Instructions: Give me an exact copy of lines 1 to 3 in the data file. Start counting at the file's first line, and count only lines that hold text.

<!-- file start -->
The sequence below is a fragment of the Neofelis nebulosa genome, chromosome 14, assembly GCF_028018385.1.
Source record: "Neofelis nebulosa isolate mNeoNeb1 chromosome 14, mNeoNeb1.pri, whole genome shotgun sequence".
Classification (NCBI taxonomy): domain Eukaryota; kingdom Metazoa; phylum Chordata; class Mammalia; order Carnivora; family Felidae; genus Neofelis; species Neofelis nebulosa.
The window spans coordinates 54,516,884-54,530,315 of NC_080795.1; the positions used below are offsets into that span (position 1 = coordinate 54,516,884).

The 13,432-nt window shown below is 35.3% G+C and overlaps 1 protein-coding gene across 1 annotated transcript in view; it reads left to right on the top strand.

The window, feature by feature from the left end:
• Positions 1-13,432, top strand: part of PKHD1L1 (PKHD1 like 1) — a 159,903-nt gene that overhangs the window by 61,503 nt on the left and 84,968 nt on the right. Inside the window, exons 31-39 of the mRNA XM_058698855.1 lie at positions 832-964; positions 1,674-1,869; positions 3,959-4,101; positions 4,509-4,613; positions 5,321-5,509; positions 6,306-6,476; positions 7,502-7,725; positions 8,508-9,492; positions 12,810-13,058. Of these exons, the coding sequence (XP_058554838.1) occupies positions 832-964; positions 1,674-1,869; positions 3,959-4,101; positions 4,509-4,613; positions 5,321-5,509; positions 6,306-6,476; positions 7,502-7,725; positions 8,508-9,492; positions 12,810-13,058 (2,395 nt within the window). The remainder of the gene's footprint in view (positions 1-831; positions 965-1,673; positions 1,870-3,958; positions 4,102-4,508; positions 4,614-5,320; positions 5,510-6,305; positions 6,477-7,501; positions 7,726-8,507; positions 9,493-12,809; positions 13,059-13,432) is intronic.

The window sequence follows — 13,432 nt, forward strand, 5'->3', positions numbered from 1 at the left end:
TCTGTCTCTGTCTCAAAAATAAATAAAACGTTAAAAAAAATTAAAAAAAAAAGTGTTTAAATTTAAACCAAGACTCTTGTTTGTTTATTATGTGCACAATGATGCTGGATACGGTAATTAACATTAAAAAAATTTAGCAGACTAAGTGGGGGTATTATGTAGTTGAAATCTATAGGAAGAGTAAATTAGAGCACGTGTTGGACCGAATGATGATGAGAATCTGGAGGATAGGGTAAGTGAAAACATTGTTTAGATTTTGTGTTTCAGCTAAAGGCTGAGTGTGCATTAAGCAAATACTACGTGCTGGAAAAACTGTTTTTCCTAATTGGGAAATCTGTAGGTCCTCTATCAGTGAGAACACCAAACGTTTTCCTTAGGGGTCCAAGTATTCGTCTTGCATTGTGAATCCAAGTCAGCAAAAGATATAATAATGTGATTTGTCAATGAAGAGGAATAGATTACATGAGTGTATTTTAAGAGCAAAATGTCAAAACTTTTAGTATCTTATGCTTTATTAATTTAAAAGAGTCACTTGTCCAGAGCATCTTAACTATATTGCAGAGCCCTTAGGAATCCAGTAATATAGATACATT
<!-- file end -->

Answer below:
The sequence below is a fragment of the Neofelis nebulosa genome, chromosome 14, assembly GCF_028018385.1.
Source record: "Neofelis nebulosa isolate mNeoNeb1 chromosome 14, mNeoNeb1.pri, whole genome shotgun sequence".
Classification (NCBI taxonomy): domain Eukaryota; kingdom Metazoa; phylum Chordata; class Mammalia; order Carnivora; family Felidae; genus Neofelis; species Neofelis nebulosa.